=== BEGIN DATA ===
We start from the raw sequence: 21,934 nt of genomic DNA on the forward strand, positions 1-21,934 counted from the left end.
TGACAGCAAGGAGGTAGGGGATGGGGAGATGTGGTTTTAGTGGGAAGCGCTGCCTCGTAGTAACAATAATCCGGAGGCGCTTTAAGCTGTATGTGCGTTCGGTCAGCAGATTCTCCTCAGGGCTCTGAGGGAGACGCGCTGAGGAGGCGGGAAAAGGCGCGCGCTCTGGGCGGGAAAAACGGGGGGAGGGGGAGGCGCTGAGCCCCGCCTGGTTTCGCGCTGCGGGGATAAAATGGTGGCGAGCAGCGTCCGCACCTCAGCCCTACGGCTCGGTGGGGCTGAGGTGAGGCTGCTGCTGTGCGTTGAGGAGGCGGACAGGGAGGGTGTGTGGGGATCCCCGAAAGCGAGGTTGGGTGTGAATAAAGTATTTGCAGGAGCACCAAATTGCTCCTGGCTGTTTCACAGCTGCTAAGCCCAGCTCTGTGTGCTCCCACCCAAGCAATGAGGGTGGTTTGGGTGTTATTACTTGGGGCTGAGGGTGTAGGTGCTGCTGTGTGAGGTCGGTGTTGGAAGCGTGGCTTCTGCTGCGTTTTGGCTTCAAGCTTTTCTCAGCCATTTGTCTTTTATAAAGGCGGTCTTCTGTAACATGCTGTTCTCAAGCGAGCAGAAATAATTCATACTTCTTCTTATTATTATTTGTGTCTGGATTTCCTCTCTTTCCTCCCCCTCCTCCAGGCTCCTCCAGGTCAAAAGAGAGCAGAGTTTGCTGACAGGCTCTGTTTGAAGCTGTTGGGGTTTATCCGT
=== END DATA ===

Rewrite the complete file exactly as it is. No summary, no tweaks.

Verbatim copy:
We start from the raw sequence: 21,934 nt of genomic DNA on the forward strand, positions 1-21,934 counted from the left end.
TGACAGCAAGGAGGTAGGGGATGGGGAGATGTGGTTTTAGTGGGAAGCGCTGCCTCGTAGTAACAATAATCCGGAGGCGCTTTAAGCTGTATGTGCGTTCGGTCAGCAGATTCTCCTCAGGGCTCTGAGGGAGACGCGCTGAGGAGGCGGGAAAAGGCGCGCGCTCTGGGCGGGAAAAACGGGGGGAGGGGGAGGCGCTGAGCCCCGCCTGGTTTCGCGCTGCGGGGATAAAATGGTGGCGAGCAGCGTCCGCACCTCAGCCCTACGGCTCGGTGGGGCTGAGGTGAGGCTGCTGCTGTGCGTTGAGGAGGCGGACAGGGAGGGTGTGTGGGGATCCCCGAAAGCGAGGTTGGGTGTGAATAAAGTATTTGCAGGAGCACCAAATTGCTCCTGGCTGTTTCACAGCTGCTAAGCCCAGCTCTGTGTGCTCCCACCCAAGCAATGAGGGTGGTTTGGGTGTTATTACTTGGGGCTGAGGGTGTAGGTGCTGCTGTGTGAGGTCGGTGTTGGAAGCGTGGCTTCTGCTGCGTTTTGGCTTCAAGCTTTTCTCAGCCATTTGTCTTTTATAAAGGCGGTCTTCTGTAACATGCTGTTCTCAAGCGAGCAGAAATAATTCATACTTCTTCTTATTATTATTTGTGTCTGGATTTCCTCTCTTTCCTCCCCCTCCTCCAGGCTCCTCCAGGTCAAAAGAGAGCAGAGTTTGCTGACAGGCTCTGTTTGAAGCTGTTGGGGTTTATCCGT